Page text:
By David Pugh-Jones, CMO of Cudo
Imagine if you could communicate with past loved ones, historical figures and science leaders for comfort, guidance or education. No, we are not talking about Ouija boards or seances, but the advances in technology that turn the supernatural into everyday interactions. Most of the technology to enable this already exists in some form, from Human Digital Twins (HDT) to the ever-expanding Metaverse, and others are firmly in the making – just look at the tech giants competing to perfect the most sophisticated generative AI. Put together, these technologies bring the commercialisation of the digital afterlife almost within reach.
So, what purpose would creating hyper-realistic experiences with the dead serve? When looking at the use cases for this type of technology, grief management offers countless applications. Losing someone can have devastating consequences across all areas of life, from mental health to personal relationships and even work productivity. Being able to mitigate the impact could have a positive effect on society. For example, the technology could allow terminally ill parents to continue to play a part in their children’s lives or help capture the personalities of people with degenerative cognitive diseases.
In addition to applications around the psychology of loss, it could enable the creation of more interactive and truly immersive experiences for education or entertainment. The potential is endless, from learning about history from the people who were there to having renowned scientists pass on their skills in the Metaverse.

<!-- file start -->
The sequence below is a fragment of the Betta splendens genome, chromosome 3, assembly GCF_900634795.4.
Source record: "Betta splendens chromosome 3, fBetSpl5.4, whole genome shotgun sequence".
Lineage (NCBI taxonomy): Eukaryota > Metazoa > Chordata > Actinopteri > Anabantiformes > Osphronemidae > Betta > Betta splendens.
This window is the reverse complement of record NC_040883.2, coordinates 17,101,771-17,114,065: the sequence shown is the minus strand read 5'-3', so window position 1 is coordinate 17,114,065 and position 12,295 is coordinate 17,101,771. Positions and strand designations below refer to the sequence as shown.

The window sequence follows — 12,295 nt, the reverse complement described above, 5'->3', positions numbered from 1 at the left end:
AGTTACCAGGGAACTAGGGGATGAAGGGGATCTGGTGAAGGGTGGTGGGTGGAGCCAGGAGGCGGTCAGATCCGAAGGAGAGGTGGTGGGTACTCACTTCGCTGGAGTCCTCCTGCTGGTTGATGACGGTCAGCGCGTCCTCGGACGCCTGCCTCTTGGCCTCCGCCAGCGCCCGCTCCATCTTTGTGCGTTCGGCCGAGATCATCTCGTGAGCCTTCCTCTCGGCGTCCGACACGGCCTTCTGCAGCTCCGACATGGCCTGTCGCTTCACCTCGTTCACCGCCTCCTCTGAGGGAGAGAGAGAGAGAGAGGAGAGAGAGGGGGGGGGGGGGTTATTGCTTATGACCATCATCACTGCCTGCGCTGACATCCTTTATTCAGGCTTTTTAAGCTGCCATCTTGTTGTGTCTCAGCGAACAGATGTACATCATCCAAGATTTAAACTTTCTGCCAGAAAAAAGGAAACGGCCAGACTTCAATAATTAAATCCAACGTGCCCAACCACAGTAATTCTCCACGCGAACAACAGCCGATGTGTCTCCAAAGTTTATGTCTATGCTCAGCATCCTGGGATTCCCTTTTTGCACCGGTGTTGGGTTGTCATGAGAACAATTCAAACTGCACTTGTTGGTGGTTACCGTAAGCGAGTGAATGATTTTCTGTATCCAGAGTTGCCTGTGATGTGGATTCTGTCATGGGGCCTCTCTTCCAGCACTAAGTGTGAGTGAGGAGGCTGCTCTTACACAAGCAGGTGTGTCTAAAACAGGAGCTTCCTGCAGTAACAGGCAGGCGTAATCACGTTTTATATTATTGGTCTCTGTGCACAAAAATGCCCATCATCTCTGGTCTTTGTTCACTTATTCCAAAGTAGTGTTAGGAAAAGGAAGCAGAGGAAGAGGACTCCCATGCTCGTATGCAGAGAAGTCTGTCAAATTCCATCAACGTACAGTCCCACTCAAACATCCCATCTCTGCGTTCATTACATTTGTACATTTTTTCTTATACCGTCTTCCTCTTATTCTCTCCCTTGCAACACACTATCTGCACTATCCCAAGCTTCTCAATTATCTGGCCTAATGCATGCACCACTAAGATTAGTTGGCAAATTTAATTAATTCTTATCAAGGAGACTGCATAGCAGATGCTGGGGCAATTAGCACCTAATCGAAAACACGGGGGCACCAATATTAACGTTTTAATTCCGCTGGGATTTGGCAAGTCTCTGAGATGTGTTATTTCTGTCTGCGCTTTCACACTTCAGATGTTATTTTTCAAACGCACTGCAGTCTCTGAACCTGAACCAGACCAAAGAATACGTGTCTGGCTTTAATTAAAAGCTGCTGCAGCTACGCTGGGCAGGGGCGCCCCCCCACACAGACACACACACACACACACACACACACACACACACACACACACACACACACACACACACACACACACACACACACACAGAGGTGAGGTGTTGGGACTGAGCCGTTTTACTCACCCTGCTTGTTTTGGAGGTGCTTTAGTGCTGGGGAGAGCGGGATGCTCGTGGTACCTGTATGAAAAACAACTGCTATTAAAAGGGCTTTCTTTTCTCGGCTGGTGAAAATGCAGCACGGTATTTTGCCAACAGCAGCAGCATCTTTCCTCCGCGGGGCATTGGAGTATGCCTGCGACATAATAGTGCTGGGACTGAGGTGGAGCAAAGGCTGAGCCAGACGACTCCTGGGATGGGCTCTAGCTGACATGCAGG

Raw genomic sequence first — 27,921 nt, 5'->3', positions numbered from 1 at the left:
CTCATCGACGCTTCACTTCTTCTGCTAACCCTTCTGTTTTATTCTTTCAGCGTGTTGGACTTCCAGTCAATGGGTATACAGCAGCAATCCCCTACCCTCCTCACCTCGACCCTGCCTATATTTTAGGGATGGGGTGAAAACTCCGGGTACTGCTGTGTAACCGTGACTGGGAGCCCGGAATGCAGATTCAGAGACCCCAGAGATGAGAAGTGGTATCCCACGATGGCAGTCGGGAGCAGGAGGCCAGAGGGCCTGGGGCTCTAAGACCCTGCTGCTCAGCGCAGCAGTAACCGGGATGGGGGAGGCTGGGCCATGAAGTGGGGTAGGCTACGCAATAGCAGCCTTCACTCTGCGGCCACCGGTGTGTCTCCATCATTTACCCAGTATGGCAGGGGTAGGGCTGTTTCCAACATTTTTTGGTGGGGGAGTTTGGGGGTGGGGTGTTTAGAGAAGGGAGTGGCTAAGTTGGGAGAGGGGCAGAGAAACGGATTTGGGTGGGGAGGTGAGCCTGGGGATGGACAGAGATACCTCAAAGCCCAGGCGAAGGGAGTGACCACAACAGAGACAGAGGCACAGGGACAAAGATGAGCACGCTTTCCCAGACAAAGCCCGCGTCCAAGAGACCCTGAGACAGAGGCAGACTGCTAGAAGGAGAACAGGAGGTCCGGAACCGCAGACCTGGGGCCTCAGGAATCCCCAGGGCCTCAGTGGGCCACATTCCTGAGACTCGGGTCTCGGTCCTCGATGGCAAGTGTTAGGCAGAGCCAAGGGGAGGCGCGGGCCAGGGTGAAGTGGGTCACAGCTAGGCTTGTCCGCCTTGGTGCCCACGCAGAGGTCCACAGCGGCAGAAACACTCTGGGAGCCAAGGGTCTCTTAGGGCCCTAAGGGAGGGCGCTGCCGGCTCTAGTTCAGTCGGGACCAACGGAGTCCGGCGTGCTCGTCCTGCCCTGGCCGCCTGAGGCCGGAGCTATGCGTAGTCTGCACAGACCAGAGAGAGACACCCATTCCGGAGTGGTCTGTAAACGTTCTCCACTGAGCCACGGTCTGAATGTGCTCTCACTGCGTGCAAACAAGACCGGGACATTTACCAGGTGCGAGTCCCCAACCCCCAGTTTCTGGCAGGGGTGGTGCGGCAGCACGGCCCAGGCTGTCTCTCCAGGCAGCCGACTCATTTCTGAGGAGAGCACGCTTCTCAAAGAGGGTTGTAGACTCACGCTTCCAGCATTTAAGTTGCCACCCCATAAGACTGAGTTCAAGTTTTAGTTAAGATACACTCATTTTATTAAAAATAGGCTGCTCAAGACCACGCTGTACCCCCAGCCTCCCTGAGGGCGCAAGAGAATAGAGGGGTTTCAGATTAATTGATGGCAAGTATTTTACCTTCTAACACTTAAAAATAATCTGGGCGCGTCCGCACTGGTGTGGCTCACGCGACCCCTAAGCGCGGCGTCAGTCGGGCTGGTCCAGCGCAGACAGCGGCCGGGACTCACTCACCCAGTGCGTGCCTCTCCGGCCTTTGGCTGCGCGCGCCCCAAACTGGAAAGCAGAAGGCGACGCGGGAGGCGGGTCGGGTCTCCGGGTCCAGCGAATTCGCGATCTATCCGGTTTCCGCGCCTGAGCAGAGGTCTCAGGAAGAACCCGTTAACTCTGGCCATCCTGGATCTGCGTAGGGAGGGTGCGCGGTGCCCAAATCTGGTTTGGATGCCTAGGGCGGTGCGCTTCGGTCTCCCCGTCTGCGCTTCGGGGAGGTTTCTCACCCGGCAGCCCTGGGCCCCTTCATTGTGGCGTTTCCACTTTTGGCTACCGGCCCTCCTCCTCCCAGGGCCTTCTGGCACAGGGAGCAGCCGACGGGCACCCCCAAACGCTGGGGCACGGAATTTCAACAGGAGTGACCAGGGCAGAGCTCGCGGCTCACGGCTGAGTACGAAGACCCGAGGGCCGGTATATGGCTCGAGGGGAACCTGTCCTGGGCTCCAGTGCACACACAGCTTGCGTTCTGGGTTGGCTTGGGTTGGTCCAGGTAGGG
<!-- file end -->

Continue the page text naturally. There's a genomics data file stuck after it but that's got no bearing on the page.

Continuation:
Towards real interaction
The desire to communicate with the dead is nothing new, but in the past couple of years, the goal has become more realistic. California-based Hereafter.ai, for example, interviews people while they are alive and creates stories based on those discussions to share with loved ones after death. StoryFile, on the other hand, enables users to have a simulated conversation with their dead loved ones based on pre-recorded responses. Even household devices like Amazon’s Alexa are reaching to the other side, enabling users to recreate and use the voice of someone who is no longer alive.
Still, the pre-recorded, text-based nature of these technologies is limiting. To achieve a genuinely interactive solution that cannot only think and feel like the real person but also look and act like them, the efforts need to focus on enhancing behavioural resemblance and experiential immersiveness.
This requires the combined efforts of AI, HDTs, behaviour prediction, virtual reality and the Metaverse.
Adding detail to the dead
For successful commercialisation, the virtual experience needs to be hyperrealistic. Taking the experience to the next level requires an accurate digital and behavioural replica of the person, which calls for a high level of AI autonomy.